The fog covered the tops of the skyscrapers. Alli watched this through the large, storefront window of Cosi. She stirred some pumpkin soup. Outside was damp and rainy, the sidewalk covered with a thin plane of moisture.
Kaan came in, shaking her umbrella. She was in her leather, biker jacket, as always, high and tight haircut pulled into a top-knot. After ordering a panini from the front counter, she sat down on the stool next to Alli’s.
“Is that still hot?” She gestured at the soup.
“It’s fine,” Alli smiled.
Kaan took her wool scarf off and looked out the window. Cars were circling Bryant Park and raced down the Avenue of the Americas.
Alli picked up the soup and sipped it. “Thank you for coming down from Maine,” she said.
“Well, you did come up and see me,” Kaan said.
The panini arrived, and Kaan broke off a chunk of chicken pesto and popped it in her mouth.
“That’s not hot?” Alli wondered.
Kaan laughed, “I don’t mind if I burn the top of my mouth a little!”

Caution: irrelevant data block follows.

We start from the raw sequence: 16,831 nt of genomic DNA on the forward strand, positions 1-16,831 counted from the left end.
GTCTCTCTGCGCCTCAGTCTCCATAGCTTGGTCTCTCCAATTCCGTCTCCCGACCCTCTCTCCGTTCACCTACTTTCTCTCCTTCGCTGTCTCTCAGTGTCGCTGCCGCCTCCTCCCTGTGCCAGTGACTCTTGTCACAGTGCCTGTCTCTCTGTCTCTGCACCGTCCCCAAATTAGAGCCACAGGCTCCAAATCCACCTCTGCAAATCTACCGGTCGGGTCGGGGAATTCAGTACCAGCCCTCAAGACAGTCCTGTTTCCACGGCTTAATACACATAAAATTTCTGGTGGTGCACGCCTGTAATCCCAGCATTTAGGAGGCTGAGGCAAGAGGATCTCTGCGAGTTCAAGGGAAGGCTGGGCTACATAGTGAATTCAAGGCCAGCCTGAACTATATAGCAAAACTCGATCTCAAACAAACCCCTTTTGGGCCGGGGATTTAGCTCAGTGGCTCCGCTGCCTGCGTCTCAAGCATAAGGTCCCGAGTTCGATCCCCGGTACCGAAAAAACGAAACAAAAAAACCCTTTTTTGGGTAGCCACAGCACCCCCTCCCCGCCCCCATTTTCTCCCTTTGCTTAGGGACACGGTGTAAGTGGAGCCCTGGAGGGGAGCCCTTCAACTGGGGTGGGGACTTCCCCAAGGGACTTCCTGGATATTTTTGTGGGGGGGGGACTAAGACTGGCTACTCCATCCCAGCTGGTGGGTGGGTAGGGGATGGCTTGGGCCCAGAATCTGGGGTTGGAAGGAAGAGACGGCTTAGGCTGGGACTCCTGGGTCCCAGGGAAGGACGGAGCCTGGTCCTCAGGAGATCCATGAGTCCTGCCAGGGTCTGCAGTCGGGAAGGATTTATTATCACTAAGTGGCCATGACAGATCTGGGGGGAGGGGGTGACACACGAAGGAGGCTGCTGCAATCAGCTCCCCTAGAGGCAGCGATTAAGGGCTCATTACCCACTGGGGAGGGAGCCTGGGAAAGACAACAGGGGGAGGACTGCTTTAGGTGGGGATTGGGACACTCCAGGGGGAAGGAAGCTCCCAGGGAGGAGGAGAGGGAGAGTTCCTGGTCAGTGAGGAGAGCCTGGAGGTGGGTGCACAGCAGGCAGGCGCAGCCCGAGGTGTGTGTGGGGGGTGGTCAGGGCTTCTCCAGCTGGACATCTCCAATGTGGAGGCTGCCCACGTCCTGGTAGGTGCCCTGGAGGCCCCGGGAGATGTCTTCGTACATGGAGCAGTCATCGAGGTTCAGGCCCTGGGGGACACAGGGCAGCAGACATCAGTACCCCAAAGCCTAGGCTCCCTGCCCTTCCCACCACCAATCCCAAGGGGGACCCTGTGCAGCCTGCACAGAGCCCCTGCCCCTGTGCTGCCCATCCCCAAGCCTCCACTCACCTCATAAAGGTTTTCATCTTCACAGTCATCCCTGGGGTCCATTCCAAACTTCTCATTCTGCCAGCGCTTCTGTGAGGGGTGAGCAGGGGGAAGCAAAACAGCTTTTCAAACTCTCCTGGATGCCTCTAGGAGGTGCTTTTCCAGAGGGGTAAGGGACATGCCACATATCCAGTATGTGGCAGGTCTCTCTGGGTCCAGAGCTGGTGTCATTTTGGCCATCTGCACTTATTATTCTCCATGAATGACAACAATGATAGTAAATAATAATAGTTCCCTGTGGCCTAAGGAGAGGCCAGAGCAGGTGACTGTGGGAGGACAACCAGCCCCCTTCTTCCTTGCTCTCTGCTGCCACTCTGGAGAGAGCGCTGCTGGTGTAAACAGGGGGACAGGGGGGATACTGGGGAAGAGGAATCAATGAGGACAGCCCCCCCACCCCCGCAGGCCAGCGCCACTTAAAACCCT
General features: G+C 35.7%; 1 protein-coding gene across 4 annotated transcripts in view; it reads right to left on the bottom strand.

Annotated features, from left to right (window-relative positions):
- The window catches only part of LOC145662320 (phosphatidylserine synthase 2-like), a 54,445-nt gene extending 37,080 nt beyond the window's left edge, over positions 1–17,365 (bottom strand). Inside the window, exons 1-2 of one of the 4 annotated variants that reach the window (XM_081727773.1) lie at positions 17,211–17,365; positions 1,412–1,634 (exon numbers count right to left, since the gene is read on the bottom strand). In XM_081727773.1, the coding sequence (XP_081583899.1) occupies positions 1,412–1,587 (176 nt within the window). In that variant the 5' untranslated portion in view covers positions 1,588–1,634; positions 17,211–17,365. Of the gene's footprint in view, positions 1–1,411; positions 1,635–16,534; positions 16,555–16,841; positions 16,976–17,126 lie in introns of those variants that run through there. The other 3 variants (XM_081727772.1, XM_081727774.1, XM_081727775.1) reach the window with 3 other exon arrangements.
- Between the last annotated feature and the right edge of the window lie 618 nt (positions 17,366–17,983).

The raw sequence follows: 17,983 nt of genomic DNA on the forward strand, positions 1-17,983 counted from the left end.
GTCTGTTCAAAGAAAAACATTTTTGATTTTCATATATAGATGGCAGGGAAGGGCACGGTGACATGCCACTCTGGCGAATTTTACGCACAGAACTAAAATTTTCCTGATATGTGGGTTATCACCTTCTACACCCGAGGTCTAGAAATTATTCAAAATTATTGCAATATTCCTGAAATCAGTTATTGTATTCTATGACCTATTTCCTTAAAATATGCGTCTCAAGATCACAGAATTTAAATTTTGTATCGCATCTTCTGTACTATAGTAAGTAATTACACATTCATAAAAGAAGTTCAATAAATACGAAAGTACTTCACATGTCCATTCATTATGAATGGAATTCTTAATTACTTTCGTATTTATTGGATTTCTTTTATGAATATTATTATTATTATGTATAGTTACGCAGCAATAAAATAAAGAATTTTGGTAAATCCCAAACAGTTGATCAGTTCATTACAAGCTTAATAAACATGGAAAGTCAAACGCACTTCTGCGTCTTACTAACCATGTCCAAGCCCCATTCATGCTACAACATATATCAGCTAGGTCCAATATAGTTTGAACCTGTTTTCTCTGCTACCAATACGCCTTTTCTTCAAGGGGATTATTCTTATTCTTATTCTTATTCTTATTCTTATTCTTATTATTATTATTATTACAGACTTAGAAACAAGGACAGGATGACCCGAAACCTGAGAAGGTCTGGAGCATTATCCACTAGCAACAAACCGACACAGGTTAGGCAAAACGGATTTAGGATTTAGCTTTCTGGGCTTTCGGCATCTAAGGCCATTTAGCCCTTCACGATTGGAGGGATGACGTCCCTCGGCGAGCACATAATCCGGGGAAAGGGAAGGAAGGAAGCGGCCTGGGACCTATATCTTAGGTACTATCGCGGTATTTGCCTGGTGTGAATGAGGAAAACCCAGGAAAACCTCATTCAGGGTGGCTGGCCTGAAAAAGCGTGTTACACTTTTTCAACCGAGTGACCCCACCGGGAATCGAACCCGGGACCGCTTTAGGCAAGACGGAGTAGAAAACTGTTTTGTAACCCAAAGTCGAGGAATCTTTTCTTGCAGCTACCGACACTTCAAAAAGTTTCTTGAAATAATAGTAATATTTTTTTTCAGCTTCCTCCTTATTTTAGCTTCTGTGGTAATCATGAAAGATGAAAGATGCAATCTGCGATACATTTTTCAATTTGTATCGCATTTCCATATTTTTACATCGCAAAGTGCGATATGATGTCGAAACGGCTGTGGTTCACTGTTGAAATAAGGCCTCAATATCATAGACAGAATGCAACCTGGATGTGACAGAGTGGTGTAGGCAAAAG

A taxi sped by, dousing the sidewalk in a wave from a nearby puddle.
“So,” Kaan leaned forward, “What is Ran like?”
“She’s nice,” Alli said, “I like her.”
“And you met in the Caribbean?” Kaan asked, tearing off another sandwich corner.
Alli nodded, “Ran is very wild, but she has a good heart.”
“What did Xen say?”
“Xen left me. It was very amicable,” Alli explained, “We were only dating.”
“What a magnificent ‘date,'” Kaan raised her eyebrows.
Alli chuckled, holding her soup, “She is at a level of the jet set that I am not yet privy to.”
“Well,” Kaan said, picking up the sandwich, “You deserve to be happy – after everything that happened with Dallas.”
Glancing at Kaan, Alli put down her soup, “You do too.”
“Have you met anyone in Maine?”
“I still feel like a transplant in Maine,” Kaan said.
“Maybe Ran and I will come visit you there,” Alli said.
“The trip to the cabin in upstate New York was pretty neat,” Kaan admitted.
“You can always move back to New York too,” Alli added, “But only if that’s what you want.”
“I will think about it,” Kaan said.
They finished their respective meals. Rain continued to mist on the windows.
“What will Nealy say?” Kaan grinned, “They do look alike…”
Alli smirked, “She will probably laugh.”
Miniscule rivers ran down the glass. “I guess, I’d better go before this downpour gets worse,” Kaan said.
“You’re welcome back anytime!” Alli hugged her.
Kaan left with her soggy umbrella. A mourning dove leapt from the rim of a street trashcan, flying into the shelter of the awning.
Chopin – Polonaise, Op. 26, No. 1 in C-Sharp Minor
Puccini – Gianni Schicchi, opera: “O mio babbino caro”